He and other Israeli officials declined to produce or describe the evidence against Murtaja.
In August, Ofir Gendelman, another spokesman for Netanyahu, told The Times, “We have been clear from the start that Murtaja was an officer of the al-Qassam Brigade and served there for years. He was not a journalist.”
The Izzidin al-Qassam Brigade is the official name of Hamas’ armed branch.
In an exchange of written messages with The Times, Gendelman said that Hamas lies outright “when it serves their PR purposes,” adding, “they say that members of their armed wing are innocent civilians and hope that unaware journalists buy this lie. Murtaja was a captain in Hamas.”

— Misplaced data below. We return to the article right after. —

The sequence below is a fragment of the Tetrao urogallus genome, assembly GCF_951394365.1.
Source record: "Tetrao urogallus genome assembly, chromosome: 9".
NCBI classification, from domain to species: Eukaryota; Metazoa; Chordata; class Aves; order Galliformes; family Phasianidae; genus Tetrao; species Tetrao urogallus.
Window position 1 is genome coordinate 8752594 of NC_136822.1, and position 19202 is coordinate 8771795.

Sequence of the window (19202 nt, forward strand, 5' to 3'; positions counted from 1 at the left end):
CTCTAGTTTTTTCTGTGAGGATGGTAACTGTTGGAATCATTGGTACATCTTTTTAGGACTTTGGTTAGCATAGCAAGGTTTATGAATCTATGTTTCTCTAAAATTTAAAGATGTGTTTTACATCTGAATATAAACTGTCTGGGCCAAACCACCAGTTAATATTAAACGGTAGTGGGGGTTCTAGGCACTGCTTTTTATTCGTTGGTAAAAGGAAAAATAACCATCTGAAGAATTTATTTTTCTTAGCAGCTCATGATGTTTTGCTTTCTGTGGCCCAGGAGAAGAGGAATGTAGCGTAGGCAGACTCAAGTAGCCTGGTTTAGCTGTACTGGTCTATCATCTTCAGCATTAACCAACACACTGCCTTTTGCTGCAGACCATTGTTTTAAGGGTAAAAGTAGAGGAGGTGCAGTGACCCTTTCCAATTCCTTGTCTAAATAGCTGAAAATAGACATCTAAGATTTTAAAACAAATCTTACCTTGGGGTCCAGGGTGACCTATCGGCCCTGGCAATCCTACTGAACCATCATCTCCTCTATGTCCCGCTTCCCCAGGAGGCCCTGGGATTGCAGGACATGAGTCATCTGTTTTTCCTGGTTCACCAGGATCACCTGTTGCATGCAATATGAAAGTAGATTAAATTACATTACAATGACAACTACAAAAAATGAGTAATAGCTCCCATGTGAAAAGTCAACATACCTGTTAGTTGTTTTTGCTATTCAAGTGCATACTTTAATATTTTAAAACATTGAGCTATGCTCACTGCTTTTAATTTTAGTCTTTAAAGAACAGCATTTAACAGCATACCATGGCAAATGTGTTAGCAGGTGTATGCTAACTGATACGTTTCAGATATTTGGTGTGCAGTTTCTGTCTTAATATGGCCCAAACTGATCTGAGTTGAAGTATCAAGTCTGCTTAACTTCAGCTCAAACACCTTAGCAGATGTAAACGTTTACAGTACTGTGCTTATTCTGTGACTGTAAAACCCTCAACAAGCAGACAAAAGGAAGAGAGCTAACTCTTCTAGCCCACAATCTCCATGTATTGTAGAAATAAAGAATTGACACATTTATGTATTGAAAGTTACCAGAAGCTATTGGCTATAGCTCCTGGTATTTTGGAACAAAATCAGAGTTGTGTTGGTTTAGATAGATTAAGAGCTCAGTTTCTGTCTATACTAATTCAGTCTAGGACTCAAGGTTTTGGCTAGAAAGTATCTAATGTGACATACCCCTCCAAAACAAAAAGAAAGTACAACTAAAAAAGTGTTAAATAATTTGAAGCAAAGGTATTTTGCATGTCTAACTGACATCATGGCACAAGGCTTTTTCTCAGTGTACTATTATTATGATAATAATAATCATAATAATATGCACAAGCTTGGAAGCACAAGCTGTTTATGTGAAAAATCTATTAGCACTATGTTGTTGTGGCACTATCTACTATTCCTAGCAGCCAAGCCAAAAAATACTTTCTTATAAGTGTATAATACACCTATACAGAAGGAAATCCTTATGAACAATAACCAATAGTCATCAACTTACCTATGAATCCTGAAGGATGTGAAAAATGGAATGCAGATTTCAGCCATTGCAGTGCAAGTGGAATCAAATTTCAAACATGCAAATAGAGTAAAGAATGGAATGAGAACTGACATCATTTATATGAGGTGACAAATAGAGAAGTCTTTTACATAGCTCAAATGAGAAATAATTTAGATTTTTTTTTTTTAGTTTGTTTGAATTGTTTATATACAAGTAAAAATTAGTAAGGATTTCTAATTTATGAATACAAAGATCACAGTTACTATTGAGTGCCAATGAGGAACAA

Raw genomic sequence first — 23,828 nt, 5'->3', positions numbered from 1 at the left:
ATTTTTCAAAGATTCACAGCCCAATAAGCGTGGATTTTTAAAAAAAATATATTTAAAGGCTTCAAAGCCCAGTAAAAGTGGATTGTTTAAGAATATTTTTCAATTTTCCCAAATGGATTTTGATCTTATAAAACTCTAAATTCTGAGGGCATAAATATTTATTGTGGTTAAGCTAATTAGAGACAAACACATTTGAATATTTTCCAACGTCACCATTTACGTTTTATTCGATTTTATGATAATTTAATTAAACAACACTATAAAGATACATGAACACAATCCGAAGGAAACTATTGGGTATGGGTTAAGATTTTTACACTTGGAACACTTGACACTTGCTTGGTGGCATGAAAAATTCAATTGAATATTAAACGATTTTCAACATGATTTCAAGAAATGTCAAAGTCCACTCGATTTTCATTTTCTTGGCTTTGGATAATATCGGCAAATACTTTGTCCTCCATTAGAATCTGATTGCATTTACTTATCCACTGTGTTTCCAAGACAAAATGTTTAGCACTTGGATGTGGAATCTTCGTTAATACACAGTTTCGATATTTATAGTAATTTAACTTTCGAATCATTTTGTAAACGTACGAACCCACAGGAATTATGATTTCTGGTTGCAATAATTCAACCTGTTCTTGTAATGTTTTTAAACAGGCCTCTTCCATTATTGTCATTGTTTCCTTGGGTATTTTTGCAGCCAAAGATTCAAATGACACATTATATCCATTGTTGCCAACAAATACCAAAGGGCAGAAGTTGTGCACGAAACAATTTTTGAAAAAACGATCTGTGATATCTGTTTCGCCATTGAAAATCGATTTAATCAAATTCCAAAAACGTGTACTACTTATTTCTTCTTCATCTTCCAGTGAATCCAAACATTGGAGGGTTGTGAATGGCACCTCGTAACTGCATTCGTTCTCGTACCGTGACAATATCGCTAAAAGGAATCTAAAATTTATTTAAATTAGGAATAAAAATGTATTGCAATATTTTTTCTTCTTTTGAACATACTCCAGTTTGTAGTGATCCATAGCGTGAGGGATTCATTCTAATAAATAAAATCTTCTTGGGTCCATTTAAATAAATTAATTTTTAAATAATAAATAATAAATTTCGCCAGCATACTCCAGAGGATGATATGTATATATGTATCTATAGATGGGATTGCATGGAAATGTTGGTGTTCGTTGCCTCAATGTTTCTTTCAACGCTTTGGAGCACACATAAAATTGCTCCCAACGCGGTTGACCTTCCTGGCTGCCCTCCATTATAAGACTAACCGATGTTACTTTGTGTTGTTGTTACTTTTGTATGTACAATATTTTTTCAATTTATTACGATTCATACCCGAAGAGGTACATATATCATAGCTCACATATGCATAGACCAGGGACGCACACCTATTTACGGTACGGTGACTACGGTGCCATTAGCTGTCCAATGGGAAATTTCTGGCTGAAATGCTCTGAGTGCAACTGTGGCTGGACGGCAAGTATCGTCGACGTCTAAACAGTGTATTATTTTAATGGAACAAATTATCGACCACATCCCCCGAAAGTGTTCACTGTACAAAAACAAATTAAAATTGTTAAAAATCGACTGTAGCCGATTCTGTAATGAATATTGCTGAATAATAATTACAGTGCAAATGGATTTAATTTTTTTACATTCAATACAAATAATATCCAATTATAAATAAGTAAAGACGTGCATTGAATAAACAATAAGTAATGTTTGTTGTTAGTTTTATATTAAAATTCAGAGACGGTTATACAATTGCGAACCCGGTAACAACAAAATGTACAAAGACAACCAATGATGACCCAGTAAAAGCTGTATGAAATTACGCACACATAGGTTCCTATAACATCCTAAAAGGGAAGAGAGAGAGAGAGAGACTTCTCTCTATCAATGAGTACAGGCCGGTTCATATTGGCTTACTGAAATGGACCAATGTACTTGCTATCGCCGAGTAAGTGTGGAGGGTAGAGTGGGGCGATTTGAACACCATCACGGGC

Almost a year after Murtaja’s death, Israel has yet to address the circumstances in which he died. The authorities have not substantiated the claim that he used a drone and have not presented or otherwise explained any evidence linking Murtaja to any terror organization.
The State Department declined to comment.
Sarraj is convinced that Israeli snipers targeted Murtaja specifically, shooting at him with an explosive bullet, and that the army is intentionally not investigating the incident.
“A year has passed and there has been no official professional investigation made regarding his death. Until now,” he says, “the Israeli army continues to target Palestinian journalists everywhere.”
Special correspondents Tarnopolsky and Abu Alouf reported from Ashkelon, Israel, and Gaza City, respectively.